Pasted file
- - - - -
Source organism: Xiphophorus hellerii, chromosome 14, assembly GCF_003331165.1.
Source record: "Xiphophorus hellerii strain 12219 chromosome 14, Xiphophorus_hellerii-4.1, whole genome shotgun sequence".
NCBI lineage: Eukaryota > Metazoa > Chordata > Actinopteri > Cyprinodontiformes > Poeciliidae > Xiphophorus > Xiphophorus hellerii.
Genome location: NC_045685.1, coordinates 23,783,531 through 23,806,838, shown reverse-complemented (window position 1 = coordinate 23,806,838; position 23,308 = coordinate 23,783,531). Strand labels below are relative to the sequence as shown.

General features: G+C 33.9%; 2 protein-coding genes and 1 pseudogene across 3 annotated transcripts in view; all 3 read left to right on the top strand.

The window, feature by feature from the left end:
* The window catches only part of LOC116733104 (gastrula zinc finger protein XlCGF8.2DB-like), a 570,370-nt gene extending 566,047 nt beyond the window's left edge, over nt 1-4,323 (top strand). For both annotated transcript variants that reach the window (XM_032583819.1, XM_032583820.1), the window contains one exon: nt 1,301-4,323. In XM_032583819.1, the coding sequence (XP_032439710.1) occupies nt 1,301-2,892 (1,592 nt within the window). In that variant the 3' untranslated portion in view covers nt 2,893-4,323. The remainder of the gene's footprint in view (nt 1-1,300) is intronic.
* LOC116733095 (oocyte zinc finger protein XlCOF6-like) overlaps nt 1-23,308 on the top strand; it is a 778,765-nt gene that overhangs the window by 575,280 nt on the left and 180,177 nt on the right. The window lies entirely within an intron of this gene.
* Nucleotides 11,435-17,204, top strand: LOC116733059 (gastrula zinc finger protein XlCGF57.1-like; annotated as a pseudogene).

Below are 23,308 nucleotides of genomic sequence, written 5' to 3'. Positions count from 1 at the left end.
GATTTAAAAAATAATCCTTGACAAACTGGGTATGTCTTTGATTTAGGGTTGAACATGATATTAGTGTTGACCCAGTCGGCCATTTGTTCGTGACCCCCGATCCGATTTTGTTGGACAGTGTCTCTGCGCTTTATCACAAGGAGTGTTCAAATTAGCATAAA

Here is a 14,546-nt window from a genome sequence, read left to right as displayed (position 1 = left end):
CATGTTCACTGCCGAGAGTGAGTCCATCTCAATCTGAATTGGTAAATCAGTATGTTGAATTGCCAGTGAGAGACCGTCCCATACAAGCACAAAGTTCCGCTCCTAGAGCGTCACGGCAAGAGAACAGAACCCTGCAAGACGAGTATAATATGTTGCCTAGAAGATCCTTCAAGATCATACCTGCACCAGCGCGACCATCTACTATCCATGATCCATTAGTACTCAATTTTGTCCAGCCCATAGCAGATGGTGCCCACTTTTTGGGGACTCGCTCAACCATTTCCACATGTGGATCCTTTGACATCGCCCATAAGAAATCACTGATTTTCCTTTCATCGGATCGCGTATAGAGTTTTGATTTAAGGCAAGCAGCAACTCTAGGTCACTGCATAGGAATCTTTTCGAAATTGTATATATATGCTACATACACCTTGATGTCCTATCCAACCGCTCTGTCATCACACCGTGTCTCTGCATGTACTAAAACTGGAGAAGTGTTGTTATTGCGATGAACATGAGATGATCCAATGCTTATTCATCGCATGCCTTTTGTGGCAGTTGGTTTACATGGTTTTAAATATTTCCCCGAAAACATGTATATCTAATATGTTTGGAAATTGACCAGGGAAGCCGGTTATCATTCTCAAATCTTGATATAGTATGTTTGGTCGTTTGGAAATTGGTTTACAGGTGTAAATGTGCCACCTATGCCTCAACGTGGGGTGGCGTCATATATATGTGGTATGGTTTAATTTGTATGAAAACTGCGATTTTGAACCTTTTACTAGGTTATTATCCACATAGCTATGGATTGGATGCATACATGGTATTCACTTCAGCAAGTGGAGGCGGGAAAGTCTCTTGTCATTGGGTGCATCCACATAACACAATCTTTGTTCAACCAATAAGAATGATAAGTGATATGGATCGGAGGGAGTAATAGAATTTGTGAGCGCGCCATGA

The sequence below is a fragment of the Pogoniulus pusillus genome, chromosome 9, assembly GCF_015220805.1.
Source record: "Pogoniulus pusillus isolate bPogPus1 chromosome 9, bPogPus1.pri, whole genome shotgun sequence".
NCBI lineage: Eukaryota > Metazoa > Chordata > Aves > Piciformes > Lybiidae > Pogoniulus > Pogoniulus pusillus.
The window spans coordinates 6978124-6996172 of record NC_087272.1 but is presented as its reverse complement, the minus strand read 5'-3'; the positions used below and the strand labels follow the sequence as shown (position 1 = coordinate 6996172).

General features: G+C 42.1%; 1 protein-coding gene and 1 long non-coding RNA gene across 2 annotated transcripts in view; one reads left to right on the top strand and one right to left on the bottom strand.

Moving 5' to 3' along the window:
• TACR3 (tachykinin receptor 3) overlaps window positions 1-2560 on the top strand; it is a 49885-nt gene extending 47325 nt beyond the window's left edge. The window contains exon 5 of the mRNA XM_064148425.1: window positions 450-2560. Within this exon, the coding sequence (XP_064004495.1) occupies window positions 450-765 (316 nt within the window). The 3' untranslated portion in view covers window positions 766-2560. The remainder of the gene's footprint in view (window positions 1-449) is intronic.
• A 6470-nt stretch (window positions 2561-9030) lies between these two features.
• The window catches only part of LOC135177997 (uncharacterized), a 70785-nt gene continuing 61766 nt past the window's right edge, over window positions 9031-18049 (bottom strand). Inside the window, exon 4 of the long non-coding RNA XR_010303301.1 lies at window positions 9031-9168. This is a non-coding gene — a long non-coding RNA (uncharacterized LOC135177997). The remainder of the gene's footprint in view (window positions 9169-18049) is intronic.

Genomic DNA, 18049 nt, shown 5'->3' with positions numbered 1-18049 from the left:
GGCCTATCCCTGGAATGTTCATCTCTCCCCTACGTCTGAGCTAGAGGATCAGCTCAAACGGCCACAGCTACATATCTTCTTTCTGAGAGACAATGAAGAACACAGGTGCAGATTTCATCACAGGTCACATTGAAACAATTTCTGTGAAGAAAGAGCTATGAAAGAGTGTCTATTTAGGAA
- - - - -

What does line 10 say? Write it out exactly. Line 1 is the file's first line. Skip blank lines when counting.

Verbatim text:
Below are 23,308 nucleotides of genomic sequence, written 5' to 3'. Positions count from 1 at the left end.